Tranexamic acid is a synthetic derivative of the amino acid lysine that exerts its antifibrinolytic effect through the reversible blockade of lysine binding sites on plasminogen molecules. Intravenously administered tranexamic acid (most commonly 10 mg/kg followed by infusion of 1 mg/kg/hour) caused reductions relative to placebo of 29 to 54% in postoperative blood losses in patients undergoing cardiac surgery with cardiopulmonary bypass (CPB), with statistically significant reductions in transfusion requirements in some studies. Tranexamic acid had similar efficacy to aprotinin 2 x 10(6) kallikrein inhibitory units (KIU) and was superior to dipyridamole in the reduction of postoperative blood losses. Transfusion requirements were reduced significantly by 43% with tranexamic acid and by 60% with aprotinin in 1 study. Meta-analysis of 60 trials showed tranexamic acid and aprotinin, unlike epsilon-aminocaproic acid (EACA) and desmopressin, to reduce significantly the number of patients requiring allogeneic blood transfusions after cardiac surgery with CPB. Tranexamic acid was associated with reductions relative to placebo in mortality of 5 to 54% in patients with upper gastrointestinal bleeding. Meta-analysis indicated a reduction of 40%. Reductions of 34 to 57.9% versus placebo or control in mean menstrual blood loss occurred during tranexamic acid therapy in women with menorrhagia; the drug has also been used to good effect in placental bleeding, postpartum haemorrhage and conisation of the cervix. Tranexamic acid significantly reduced mean blood losses after oral surgery in patients with haemophilia and was effective as a mouthwash in dental patients receiving oral anticoagulants. Reductions in blood loss were also obtained with the use of the drug in patients undergoing orthotopic liver transplantation or transurethral prostatic surgery, and rates of rebleeding were reduced in patients with traumatic hyphaema. Clinical benefit has also been reported with tranexamic acid in patients with hereditary angioneurotic oedema. Tranexamic acid is well tolerated; nausea and diarrhoea are the most common adverse events. Increased risk of thrombosis with the drug has not been demonstrated in clinical trials.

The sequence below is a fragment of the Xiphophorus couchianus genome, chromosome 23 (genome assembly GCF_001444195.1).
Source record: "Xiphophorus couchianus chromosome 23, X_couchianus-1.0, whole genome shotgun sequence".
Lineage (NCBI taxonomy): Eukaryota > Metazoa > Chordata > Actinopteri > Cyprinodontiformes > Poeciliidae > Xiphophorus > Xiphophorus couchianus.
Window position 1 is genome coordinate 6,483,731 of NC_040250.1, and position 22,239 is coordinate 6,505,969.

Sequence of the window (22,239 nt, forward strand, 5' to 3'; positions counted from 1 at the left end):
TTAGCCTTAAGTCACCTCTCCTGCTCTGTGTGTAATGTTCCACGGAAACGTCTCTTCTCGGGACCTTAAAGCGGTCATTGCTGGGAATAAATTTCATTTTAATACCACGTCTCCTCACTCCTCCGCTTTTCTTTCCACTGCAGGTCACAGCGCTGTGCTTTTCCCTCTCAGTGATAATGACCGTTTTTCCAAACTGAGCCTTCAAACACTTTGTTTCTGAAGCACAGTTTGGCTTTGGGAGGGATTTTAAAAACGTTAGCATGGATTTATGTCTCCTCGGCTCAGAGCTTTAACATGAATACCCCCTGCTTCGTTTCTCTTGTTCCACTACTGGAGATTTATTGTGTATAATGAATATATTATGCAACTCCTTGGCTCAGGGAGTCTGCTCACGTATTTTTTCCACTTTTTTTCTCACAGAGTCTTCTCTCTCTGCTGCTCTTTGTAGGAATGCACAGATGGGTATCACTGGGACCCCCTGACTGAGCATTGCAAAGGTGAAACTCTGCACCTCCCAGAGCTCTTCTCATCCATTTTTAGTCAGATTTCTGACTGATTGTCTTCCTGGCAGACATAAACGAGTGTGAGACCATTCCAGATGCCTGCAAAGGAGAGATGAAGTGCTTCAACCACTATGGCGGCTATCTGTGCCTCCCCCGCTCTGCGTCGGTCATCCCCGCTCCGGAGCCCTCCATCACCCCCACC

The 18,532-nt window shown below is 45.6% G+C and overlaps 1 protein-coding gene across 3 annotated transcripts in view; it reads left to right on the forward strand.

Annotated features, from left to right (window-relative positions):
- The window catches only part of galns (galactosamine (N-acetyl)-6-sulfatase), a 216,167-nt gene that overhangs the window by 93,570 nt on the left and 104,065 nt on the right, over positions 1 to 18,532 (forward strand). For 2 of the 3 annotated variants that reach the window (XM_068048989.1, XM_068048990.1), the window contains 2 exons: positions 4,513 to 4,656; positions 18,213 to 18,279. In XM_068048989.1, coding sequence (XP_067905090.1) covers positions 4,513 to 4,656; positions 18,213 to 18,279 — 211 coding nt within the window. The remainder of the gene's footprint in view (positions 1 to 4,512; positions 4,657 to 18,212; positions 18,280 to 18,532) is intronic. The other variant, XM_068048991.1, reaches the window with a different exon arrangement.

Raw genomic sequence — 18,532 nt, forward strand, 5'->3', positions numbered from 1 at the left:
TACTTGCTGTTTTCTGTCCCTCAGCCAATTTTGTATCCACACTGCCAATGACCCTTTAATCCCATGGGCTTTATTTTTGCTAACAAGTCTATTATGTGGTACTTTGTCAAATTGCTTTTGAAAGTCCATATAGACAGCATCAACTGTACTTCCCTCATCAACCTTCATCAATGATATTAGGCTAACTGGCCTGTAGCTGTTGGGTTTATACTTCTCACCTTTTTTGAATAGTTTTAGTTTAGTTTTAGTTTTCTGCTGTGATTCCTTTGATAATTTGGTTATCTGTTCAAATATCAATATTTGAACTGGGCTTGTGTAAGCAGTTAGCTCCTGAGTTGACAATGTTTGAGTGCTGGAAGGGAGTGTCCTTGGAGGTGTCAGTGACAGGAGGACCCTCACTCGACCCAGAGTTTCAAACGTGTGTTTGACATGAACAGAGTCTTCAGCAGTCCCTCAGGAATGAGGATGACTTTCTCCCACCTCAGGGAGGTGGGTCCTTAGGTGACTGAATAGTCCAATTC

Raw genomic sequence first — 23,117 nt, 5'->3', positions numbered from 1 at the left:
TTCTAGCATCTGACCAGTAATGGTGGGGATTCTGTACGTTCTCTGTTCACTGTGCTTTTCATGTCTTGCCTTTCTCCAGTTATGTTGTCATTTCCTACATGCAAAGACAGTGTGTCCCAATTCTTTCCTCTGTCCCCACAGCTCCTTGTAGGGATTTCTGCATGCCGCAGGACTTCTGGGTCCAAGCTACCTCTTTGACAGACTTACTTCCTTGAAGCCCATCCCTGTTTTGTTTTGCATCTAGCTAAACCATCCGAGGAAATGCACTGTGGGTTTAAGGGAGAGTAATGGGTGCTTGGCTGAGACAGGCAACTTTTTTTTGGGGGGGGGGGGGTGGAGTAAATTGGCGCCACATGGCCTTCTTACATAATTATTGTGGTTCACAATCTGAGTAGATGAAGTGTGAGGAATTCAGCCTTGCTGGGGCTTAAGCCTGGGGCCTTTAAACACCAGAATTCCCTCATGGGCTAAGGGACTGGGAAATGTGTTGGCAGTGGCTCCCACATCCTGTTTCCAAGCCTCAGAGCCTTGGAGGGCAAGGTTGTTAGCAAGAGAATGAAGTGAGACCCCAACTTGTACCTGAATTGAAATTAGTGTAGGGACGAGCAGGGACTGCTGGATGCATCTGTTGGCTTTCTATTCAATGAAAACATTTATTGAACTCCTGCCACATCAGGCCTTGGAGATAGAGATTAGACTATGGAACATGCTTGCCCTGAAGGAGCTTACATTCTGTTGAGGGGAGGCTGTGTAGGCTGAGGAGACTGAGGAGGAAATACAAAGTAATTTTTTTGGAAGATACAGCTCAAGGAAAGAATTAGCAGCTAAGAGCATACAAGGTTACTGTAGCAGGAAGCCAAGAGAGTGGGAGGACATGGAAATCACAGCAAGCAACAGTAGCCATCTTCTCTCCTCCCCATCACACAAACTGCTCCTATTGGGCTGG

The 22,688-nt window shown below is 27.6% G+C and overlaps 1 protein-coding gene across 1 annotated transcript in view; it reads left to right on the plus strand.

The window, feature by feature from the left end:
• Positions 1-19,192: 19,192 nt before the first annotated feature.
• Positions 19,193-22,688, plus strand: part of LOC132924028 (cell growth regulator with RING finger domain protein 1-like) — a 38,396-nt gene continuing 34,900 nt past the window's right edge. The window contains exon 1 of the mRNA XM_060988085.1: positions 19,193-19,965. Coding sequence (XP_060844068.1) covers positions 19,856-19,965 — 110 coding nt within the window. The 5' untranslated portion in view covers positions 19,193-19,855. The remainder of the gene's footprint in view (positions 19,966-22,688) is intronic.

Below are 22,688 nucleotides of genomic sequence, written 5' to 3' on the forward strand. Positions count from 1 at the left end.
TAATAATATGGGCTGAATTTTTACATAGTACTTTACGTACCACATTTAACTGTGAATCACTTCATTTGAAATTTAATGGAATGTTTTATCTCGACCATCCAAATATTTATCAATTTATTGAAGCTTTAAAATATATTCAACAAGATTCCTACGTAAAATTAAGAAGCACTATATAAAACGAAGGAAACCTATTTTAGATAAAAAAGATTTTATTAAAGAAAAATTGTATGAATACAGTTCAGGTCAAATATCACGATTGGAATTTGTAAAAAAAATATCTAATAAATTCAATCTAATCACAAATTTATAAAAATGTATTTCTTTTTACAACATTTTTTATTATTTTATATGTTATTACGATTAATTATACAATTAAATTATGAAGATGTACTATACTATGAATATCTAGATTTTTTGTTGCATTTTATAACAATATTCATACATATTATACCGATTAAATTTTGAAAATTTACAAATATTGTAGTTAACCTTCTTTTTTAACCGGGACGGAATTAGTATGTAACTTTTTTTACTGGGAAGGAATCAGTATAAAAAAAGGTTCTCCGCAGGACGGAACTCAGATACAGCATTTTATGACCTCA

Conclusions: Tranexamic acid is useful in a wide range of haemorrhagic conditions. The drug reduces postoperative blood losses and transfusion requirements in a number of types of surgery, with potential cost and tolerability advantages over aprotinin, and appears to reduce rates of mortality and urgent surgery in patients with upper gastrointestinal haemorrhage. Tranexamic acid reduces menstrual blood loss and is a possible alternative to surgery in menorrhagia, and has been used successfully to control bleeding in pregnancy.